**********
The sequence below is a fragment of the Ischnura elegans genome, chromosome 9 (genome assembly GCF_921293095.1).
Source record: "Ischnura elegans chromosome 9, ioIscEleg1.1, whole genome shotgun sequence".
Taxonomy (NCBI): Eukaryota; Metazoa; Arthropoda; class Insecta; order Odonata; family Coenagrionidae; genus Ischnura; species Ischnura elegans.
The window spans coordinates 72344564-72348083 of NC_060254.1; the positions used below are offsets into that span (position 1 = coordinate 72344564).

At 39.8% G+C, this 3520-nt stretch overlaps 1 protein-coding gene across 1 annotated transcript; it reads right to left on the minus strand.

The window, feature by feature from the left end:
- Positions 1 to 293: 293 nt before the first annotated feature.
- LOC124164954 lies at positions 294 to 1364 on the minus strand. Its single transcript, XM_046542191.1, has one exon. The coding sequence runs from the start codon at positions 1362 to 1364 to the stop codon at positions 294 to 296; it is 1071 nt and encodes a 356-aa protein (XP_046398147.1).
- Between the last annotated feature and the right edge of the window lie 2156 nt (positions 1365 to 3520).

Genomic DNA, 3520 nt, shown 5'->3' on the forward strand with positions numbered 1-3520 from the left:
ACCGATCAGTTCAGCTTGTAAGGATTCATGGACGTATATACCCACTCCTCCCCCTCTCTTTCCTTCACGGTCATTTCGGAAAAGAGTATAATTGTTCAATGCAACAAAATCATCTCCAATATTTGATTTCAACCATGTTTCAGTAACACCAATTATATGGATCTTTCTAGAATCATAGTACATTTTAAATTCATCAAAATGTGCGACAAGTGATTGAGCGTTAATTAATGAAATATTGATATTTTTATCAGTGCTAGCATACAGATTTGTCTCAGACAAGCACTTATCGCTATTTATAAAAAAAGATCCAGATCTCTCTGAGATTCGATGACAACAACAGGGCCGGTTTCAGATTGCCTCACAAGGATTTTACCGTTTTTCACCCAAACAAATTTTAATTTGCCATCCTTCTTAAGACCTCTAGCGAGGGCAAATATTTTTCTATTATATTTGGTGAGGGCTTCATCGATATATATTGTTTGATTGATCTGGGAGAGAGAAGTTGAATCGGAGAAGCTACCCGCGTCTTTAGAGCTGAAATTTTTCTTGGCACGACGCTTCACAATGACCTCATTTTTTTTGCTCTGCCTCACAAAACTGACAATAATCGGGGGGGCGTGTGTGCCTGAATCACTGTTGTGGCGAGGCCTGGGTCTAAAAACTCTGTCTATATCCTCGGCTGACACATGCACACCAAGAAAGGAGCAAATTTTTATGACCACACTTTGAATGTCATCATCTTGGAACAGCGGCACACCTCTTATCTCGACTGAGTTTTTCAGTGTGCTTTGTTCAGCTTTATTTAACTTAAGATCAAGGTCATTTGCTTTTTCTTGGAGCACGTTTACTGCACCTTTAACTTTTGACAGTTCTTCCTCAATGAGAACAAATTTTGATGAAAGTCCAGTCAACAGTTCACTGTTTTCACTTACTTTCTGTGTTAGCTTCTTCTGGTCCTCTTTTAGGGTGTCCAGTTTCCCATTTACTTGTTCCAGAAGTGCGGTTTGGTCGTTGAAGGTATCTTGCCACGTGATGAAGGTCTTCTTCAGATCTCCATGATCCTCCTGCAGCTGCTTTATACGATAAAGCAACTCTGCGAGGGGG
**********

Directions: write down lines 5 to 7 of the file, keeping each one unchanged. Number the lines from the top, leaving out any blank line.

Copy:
At 39.8% G+C, this 3520-nt stretch overlaps 1 protein-coding gene across 1 annotated transcript; it reads right to left on the minus strand.

The window, feature by feature from the left end:
- Positions 1 to 293: 293 nt before the first annotated feature.